I doubt that computer drafting will be useful in our work, but things are changing and so you never know.

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  3. Good luck on your digital pattern making journey. A few notes on my several decades dealing with computer generated patterns. I first worked with just the plotted patterns in the early 80’s, during by my last year in the design program at the U of Washington, double checking that they were accurate. Years later I was hired as a computer patternmaker for a local jacket company, but was let go. I was still in the learning phase, but I never found using computers that much fun. Later as a freelance designer, I outsourced all my digital patterning to another freelancer. Working with a couple of smaller sewing contractors, they regularly hired me to correct the computerized patterns they had to work with. The local freelancer I worked with really knew her stuff, but she also needed quite a bit of cash to pay for the monthly lease on the commercial software she used, the expensive computer, and the room sized plotter that was needed to print out the patterns. If there is a less expensive software option, and you like that digital manipulation of a line and pattern, go crazy on the computer!

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  4. Yes, from what I understand, the software can be very expensive either to buy outright or lease. Luckily Seamly is open source so it is not costing me money to try!

    I am curious as to what aspects you were correcting? Was it a problem with the basic pattern shapes or was it a computer problem?

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  5. Computers don’t make mistakes, or so we are told. My theory is that people are trained to use a computer that does digital pattern making, but these people have no training in apparel design, construction, and pattern making and grading. If you have a perfected sample size, you should be able to push the right key, and voila, a complete nested graded set of patterns. What if the original was off, such as seams not trued or matching up? What if parts or pieces are missing? And what if the grading rules are wrong? And often, the final patterns are almost never muslin tested or checked to see if all the seams line up. It’s simply garbage in, garbage out.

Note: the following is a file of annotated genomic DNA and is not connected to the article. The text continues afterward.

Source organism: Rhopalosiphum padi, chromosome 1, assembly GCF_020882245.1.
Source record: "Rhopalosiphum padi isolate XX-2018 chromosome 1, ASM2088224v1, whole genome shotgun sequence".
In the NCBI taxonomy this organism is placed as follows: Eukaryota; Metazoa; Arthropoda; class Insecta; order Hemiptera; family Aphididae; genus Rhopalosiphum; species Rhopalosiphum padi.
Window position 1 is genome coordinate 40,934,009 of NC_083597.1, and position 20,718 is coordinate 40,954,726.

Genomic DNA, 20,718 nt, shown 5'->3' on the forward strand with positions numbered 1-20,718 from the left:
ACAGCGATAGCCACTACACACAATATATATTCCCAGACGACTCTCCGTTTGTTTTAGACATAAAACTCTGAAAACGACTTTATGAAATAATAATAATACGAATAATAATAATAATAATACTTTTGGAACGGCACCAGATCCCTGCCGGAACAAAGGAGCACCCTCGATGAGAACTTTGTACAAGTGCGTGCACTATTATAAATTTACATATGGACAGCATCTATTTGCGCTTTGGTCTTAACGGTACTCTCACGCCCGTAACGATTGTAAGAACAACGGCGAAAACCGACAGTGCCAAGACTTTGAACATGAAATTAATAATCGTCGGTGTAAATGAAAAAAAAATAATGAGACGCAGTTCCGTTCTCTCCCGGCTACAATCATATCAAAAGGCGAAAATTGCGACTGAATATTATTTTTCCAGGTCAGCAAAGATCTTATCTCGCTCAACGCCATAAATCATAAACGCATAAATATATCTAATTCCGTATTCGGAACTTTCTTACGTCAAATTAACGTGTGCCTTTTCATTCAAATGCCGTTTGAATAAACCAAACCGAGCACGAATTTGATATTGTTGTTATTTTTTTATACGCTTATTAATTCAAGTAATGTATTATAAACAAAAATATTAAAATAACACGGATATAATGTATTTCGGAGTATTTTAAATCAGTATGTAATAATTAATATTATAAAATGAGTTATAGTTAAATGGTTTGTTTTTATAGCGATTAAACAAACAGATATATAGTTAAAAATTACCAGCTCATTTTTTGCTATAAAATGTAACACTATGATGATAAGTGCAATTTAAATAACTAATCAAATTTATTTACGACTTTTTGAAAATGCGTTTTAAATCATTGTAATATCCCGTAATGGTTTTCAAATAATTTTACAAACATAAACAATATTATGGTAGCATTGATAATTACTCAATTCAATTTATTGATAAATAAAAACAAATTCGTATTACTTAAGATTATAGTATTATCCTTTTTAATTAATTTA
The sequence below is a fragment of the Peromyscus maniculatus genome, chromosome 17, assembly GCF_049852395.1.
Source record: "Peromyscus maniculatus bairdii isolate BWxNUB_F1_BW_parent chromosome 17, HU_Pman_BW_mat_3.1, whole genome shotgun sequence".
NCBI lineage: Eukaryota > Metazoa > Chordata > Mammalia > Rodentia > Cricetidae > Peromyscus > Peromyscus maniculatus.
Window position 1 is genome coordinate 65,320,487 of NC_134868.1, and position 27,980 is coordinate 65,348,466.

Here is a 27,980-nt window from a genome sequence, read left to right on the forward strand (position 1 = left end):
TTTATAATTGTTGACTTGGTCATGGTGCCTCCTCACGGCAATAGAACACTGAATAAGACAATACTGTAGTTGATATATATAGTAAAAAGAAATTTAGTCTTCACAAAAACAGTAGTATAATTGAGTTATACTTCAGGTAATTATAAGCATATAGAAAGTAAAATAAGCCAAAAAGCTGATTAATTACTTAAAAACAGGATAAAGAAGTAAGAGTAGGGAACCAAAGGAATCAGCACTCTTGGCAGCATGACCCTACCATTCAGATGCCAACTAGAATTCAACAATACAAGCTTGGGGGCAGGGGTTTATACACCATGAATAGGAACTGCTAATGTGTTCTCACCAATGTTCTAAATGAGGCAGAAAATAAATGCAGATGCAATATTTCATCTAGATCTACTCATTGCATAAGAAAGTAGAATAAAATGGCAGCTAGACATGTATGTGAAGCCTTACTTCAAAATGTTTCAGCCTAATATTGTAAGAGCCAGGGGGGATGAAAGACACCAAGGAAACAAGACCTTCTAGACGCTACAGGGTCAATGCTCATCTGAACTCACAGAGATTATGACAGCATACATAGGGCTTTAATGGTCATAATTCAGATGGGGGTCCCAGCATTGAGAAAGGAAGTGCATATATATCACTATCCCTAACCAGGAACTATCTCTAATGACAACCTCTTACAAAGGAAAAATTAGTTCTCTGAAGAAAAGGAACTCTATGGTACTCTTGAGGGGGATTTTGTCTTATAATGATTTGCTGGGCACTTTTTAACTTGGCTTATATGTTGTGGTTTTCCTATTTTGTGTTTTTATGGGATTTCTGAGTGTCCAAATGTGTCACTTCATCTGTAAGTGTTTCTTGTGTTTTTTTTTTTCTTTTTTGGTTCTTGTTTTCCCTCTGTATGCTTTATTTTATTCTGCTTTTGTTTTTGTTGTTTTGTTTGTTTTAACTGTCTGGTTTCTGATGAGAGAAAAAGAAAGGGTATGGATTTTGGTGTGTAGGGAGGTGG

By the way, your blog entries tapered down to a very slow trickle. Did you accomplish any personal sewing/design projects? Although it may have been an awful time for most people, for me, the lock down gave me creative time to go crazy! I cut and sewed three fleece jackets, one recycled wool letterman’s jacket, and two thrift store leather jacket refurbish/embellishment projects. Now I’m all dressed up with nowhere to go!

    Have you given any thought to signing up at a technical college where they have course work in computer pattern making?

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    1. During the past year, I did some sewing for myself, finished some freelance projects, worked away from home for a month, and did another tv/film gig.
      I dont' think there is a drafting course I would be able to take as a stand alone option. I don't intend at this point to pursue it as a work option at least for now. I am just content with learning something new.

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  6. You should TOTALLY be an indie period men's wear pattern maker! There is SUCH a void in the market out there for it! SO great to be able to read your blog again! Keep it up!

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  7. You should TOTALLY be an indie period men's wear pattern maker! There is SUCH a void in the market out there for it! SO great to be able to read your blog again! Keep it up!

    ReplyDelete